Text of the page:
Maker vs. taker fees: Differentiating between liquidity providers and market takers

5 minutes

Rainerio Vallejo
06/09/2023 12:00 AM

    Introduction to maker and taker fees

    Cryptocurrency exchanges serve as platforms where users can buy, sell, and trade digital assets. As part of this process, exchanges often charge fees, which can be categorized as maker and taker fees. These fees contribute to the sustainability and profitability of exchanges while providing various benefits to traders.

    What Are maker and taker orders?

    • Maker orders: A maker order adds liquidity to the order book by placing a limit order that doesn't immediately execute. Instead, it waits for a taker order to match against it.
    • Taker orders: A taker order removes liquidity from the order book by matching against an existing maker order. Taker orders execute immediately at the prevailing market price.

    Maker fees: The role of liquidity providers

    • Liquidity providers play a vital role in the market by adding depth to the order book.
    • By placing limit orders that don't instantly execute, liquidity providers facilitate smoother trading and earn maker rebates or reduced fees.

    Taker fees: The role of market takers

    • Market takers are traders who place orders that are matched against existing orders on the order book.
    • Taker fees are usually higher than maker fees and reflect the cost of executing an order immediately.

    Differences between maker and taker fees

    • Execution time: Maker orders are not executed immediately, while taker orders are executed instantly.
    • Fees: Maker fees are lower and sometimes even offer rebates, whereas taker fees are higher.

    Factors influencing maker and taker fees

    • Trading volume: Higher trading volume often leads to reduced fees for both makers and takers.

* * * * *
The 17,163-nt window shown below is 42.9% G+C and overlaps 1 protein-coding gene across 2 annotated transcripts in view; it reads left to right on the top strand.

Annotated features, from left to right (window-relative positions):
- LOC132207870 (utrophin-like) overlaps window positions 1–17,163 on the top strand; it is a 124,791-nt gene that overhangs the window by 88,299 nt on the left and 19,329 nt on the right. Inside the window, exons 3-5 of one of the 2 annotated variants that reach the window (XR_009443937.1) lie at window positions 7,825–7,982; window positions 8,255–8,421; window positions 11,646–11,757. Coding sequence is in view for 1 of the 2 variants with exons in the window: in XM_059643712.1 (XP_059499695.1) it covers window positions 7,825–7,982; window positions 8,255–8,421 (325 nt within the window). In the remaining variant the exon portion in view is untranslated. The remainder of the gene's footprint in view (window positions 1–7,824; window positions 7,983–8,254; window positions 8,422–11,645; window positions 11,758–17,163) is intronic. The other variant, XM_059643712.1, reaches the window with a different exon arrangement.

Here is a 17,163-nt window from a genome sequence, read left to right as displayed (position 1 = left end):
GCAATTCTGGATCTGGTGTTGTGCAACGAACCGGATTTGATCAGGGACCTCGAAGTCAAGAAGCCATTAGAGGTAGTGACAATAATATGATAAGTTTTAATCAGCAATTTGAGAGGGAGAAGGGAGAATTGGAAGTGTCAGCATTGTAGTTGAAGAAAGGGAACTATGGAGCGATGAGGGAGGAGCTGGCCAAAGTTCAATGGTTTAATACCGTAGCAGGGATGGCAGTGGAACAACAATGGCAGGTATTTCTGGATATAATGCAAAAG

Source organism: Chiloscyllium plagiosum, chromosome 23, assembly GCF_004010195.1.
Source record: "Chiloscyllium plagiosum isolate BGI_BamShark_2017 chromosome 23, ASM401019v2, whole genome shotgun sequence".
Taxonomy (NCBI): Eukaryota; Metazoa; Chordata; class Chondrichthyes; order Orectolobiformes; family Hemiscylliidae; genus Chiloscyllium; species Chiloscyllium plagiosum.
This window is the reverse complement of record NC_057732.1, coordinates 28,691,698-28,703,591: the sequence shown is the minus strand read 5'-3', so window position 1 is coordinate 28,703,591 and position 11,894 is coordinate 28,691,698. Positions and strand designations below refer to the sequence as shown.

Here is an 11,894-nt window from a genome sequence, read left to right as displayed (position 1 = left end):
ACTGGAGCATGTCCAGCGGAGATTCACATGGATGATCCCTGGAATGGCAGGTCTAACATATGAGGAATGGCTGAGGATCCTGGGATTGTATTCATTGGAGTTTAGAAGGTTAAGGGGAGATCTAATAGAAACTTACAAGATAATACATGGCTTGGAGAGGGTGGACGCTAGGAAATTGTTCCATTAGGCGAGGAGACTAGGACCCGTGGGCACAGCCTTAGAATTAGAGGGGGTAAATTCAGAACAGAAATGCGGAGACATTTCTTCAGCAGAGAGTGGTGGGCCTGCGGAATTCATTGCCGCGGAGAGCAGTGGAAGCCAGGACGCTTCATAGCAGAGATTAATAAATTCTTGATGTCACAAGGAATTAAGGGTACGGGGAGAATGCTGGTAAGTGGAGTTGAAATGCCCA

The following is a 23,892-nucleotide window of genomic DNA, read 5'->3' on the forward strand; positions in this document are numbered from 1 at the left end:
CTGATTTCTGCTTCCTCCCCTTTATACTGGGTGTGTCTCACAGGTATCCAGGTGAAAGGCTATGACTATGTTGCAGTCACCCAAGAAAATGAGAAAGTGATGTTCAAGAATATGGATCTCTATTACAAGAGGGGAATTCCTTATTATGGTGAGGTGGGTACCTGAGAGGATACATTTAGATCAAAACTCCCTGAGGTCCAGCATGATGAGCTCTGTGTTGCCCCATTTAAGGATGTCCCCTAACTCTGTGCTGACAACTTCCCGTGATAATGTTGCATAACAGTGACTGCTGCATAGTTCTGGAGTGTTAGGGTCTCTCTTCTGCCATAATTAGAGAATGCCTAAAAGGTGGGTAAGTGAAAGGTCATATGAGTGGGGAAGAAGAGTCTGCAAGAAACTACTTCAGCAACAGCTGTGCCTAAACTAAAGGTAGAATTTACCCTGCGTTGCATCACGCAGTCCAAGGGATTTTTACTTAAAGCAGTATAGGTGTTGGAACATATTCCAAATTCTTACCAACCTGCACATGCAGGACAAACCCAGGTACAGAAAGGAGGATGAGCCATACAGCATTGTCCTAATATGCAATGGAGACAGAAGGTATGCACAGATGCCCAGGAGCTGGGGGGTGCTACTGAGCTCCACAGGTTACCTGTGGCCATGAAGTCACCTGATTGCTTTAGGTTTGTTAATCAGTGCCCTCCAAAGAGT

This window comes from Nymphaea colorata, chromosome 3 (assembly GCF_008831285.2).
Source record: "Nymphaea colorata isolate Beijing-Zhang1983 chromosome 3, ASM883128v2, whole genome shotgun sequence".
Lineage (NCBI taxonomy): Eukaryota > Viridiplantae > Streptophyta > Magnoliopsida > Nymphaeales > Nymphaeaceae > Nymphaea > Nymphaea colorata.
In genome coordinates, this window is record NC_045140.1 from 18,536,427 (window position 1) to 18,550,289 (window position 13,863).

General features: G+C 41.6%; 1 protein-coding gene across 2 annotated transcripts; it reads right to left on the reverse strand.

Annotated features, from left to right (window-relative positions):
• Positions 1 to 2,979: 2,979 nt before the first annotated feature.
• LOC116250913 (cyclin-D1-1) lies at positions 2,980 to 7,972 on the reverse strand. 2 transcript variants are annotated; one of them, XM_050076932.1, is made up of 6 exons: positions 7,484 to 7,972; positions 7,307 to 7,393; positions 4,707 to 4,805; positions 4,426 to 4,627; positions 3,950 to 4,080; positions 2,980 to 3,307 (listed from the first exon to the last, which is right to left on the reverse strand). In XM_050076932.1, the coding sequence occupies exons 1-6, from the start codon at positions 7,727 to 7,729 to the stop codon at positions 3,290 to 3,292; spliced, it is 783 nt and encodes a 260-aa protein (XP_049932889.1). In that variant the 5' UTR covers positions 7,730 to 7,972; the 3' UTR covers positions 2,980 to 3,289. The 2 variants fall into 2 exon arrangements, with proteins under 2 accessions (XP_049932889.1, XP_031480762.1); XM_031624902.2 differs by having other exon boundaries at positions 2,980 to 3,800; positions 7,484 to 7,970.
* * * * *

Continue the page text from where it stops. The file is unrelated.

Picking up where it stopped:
• Membership tiers: Some exchanges offer reduced fees for traders based on their trading volume or holding of native tokens.
    • Platform and liquidity: Different exchanges have varying fee structures based on their operational costs and liquidity pools.

    Choosing the right trading strategy

    • Liquidity provision strategy: If you prefer a less active approach, acting as a liquidity provider might be suitable.
    • Market taker strategy: If you want to take advantage of price movements and execute trades quickly, being a market taker aligns with your goals.

    Mitigating fees: Tips for traders

    • Utilize limit orders: Placing limit orders as a maker can help reduce fees.
    • Utilize native tokens: Some exchanges allow you to pay fees using their native tokens, offering discounts.
    • Explore fee structures: Compare fee structures across exchanges to identify the most cost-effective options.

    Future trends in trading fees

    The cryptocurrency landscape is ever-evolving, and trading fee structures are no exception. As the industry continues to mature, we can expect to see innovative fee models, increased competition among exchanges, and more ways for traders to optimize their fee expenses.


    Yes, you can switch between roles based on your trading strategy for each trade.
    Not all exchanges offer maker rebates, but many provide reduced fees for makers.
    Yes, as your trading volume increases, you may move to a higher fee tier with lower costs.
    Most exchanges provide fee calculators on their websites to help you estimate trading fees.
    Maker fees are generally lower and more cost-effective for traders who prioritize reducing costs.

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